7. "The Face Of Eurydice" (7:36) has some excellent parts but also lacks from feeling a bit disjointed and inconsistent. There are some keyboard passages that incorporate sound choices that sound like Keith Emerson or Rick Wakeman. The "Fly on a Windshield" passage in the sixth and seventh minutes is too blatant for me. (12.75/15)

82.86 on the Fishscales = B-/four stars; I will give this album a four star rating because of the wonderful tradition of bucolic soundscapes that Mr. Marshall is championing--and for the fact that he is doing a very fine job of it. Keep on trying, keep on growing, Andrew, your masterpiece is coming.

Review by ProgShine
COLLABORATOR Honorary Collaborator
4 stars When one decides to have a website where reviews will be posted, it's very common to receive lots of CDs to review. In my case, also to play these albums in my Podcast. To be honest, it's not every time that I receive very good albums. In fact, the really good albums are rare. But of course this happens from time to time. I can say that Willowglass is a case of a very good album!

Willowglass is the brainchild of the English musician Andrew Marshall. The Dream Harbour (2013) is his third album. The album was produced by Andrew himself and recorded at Maythorne Studios in the UK, Under The Ark studios at Germany and InvisibleStudios in the USA. The marvelous artwork of gatefold design was made by Lee Gaskins, who has already worked with Willowglass and also with the band Pilgrym.

The Dream Harbour (2013) was self-released in May and it was recorded by Andrew Marshall (electric & acoustic guitars, 12-string guitar, classical guitar, keyboards, bass guitar and bass pedals), Hans Jörg Schmitz (drums and percussion) and Steve Unruh (violin, flutes and guitars).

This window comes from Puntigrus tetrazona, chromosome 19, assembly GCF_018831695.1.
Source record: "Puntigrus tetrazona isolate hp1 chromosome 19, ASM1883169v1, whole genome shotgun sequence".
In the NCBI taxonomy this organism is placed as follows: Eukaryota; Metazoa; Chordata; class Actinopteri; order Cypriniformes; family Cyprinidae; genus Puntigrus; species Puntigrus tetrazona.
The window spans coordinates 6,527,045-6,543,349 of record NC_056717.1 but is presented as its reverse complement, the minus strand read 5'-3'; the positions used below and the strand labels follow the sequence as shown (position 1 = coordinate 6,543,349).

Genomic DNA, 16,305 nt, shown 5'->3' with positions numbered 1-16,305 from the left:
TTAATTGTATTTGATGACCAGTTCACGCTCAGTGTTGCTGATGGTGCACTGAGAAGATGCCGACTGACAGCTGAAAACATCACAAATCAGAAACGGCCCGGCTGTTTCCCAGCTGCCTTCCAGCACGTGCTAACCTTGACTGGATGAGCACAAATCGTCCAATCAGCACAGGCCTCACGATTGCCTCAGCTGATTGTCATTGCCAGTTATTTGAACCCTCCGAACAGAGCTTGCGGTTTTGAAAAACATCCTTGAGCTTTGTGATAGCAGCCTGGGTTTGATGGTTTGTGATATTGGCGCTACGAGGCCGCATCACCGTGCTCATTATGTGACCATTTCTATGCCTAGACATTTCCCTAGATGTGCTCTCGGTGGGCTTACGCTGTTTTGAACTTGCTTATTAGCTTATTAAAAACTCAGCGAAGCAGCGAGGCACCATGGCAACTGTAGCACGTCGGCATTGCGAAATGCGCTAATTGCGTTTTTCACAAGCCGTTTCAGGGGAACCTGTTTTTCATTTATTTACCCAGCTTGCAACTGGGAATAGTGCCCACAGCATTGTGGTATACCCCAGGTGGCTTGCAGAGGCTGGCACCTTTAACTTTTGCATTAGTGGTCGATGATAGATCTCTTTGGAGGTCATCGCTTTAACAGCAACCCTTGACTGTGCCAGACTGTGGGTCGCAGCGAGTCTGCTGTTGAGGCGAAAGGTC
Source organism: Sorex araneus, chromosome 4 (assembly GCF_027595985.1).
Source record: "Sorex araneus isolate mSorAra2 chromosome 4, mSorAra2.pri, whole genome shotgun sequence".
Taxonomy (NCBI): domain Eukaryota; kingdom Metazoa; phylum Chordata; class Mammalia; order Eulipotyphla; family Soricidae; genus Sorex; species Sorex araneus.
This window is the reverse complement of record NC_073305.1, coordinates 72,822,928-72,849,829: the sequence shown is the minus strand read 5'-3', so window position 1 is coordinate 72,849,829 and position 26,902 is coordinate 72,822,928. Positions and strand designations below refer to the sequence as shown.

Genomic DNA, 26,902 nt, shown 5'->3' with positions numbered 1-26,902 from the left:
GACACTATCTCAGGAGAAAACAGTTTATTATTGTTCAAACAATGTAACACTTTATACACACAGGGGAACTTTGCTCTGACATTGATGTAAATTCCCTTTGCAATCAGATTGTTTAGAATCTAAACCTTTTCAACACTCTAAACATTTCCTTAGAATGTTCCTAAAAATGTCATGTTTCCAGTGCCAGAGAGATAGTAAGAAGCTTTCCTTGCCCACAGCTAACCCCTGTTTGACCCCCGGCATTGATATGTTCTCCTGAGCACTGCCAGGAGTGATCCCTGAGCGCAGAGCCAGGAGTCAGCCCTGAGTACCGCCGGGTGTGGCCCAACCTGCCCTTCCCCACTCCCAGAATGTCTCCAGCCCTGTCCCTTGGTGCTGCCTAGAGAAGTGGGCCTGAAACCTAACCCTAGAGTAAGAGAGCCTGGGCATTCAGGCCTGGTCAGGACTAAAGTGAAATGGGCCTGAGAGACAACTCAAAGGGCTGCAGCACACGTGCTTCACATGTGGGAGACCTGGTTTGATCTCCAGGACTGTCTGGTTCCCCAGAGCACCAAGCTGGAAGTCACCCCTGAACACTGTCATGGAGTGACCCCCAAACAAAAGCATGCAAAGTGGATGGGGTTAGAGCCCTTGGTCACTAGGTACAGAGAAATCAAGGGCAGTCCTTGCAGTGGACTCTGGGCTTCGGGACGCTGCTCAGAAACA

Willowglass is an instrumental project, but their music is focused on the melodies, not on the complexity. The opener track 'A House Of Cards Pt. 1' is very clear in showing us that. This epic is almost 21 minutes long and has clear signs of Jethro Tull. Well, to tell you the truth, it is quite hard to have flutes in your Prog band and not sound as Ian Anderson. In Willowglass case they're far away from being a copy. Not just that, Steve Unruh violins give the music a Classical feeling. Some passages with violins and acoustic guitars are just wonderful. The keyboards are on the background most of the time, but they make the perfect counterpoint to the riffs. Astonishing track! Second track, as the name suggests, 'A Short Intermission', is just that, a short theme based on flutes, keyboard and bass. Then we have the closing of the first track with 'A House Of Cards Pt. 2'. This track is one of my favorites. There's a Triumvirat feeling in it, especially because of the synths. Also, the Steve violins once again play a big role in Willowglass' music. In fact, Steve himself plays a big role in Willowglass third album. Of course, Andrew Marshall compositions are the strong point in here, but Steve added so many colors to the album. On top of that, we have some well played drums by the German Hans Jörg Schmitz.